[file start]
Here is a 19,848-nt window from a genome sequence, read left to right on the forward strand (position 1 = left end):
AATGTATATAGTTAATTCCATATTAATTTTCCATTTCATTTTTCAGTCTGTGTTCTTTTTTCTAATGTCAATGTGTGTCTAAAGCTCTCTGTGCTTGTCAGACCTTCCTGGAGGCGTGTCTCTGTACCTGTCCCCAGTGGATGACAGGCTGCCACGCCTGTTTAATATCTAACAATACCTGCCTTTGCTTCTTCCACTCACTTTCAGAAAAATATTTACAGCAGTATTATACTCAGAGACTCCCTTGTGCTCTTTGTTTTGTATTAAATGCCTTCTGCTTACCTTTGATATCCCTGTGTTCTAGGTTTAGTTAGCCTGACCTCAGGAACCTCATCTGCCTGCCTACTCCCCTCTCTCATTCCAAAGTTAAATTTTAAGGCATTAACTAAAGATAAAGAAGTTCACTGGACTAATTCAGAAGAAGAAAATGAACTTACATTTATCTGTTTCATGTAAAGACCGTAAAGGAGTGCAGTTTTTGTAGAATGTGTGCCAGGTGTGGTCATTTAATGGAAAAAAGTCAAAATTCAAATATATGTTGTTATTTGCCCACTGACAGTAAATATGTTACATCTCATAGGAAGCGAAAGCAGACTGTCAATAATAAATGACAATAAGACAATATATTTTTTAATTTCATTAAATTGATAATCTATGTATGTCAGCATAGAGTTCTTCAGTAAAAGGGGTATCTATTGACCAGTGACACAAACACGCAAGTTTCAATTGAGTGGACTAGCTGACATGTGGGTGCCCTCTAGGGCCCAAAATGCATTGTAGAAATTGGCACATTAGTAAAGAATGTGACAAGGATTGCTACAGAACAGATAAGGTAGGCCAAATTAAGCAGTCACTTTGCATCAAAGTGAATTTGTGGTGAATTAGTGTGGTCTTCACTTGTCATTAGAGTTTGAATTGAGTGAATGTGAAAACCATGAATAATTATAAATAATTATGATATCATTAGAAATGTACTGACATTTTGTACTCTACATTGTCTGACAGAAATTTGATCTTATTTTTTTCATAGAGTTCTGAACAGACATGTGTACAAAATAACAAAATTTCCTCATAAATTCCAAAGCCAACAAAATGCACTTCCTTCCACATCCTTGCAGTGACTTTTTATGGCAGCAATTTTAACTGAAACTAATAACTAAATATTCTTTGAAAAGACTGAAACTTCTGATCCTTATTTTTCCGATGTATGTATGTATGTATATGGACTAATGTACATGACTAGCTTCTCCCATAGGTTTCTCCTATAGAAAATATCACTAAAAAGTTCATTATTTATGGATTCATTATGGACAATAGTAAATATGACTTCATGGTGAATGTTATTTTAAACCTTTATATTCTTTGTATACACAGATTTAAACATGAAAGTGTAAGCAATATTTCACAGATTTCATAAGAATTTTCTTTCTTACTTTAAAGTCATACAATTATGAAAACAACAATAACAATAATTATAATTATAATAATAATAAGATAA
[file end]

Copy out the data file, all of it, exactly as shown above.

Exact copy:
Here is a 19,848-nt window from a genome sequence, read left to right on the forward strand (position 1 = left end):
AATGTATATAGTTAATTCCATATTAATTTTCCATTTCATTTTTCAGTCTGTGTTCTTTTTTCTAATGTCAATGTGTGTCTAAAGCTCTCTGTGCTTGTCAGACCTTCCTGGAGGCGTGTCTCTGTACCTGTCCCCAGTGGATGACAGGCTGCCACGCCTGTTTAATATCTAACAATACCTGCCTTTGCTTCTTCCACTCACTTTCAGAAAAATATTTACAGCAGTATTATACTCAGAGACTCCCTTGTGCTCTTTGTTTTGTATTAAATGCCTTCTGCTTACCTTTGATATCCCTGTGTTCTAGGTTTAGTTAGCCTGACCTCAGGAACCTCATCTGCCTGCCTACTCCCCTCTCTCATTCCAAAGTTAAATTTTAAGGCATTAACTAAAGATAAAGAAGTTCACTGGACTAATTCAGAAGAAGAAAATGAACTTACATTTATCTGTTTCATGTAAAGACCGTAAAGGAGTGCAGTTTTTGTAGAATGTGTGCCAGGTGTGGTCATTTAATGGAAAAAAGTCAAAATTCAAATATATGTTGTTATTTGCCCACTGACAGTAAATATGTTACATCTCATAGGAAGCGAAAGCAGACTGTCAATAATAAATGACAATAAGACAATATATTTTTTAATTTCATTAAATTGATAATCTATGTATGTCAGCATAGAGTTCTTCAGTAAAAGGGGTATCTATTGACCAGTGACACAAACACGCAAGTTTCAATTGAGTGGACTAGCTGACATGTGGGTGCCCTCTAGGGCCCAAAATGCATTGTAGAAATTGGCACATTAGTAAAGAATGTGACAAGGATTGCTACAGAACAGATAAGGTAGGCCAAATTAAGCAGTCACTTTGCATCAAAGTGAATTTGTGGTGAATTAGTGTGGTCTTCACTTGTCATTAGAGTTTGAATTGAGTGAATGTGAAAACCATGAATAATTATAAATAATTATGATATCATTAGAAATGTACTGACATTTTGTACTCTACATTGTCTGACAGAAATTTGATCTTATTTTTTTCATAGAGTTCTGAACAGACATGTGTACAAAATAACAAAATTTCCTCATAAATTCCAAAGCCAACAAAATGCACTTCCTTCCACATCCTTGCAGTGACTTTTTATGGCAGCAATTTTAACTGAAACTAATAACTAAATATTCTTTGAAAAGACTGAAACTTCTGATCCTTATTTTTCCGATGTATGTATGTATGTATATGGACTAATGTACATGACTAGCTTCTCCCATAGGTTTCTCCTATAGAAAATATCACTAAAAAGTTCATTATTTATGGATTCATTATGGACAATAGTAAATATGACTTCATGGTGAATGTTATTTTAAACCTTTATATTCTTTGTATACACAGATTTAAACATGAAAGTGTAAGCAATATTTCACAGATTTCATAAGAATTTTCTTTCTTACTTTAAAGTCATACAATTATGAAAACAACAATAACAATAATTATAATTATAATAATAATAAGATAA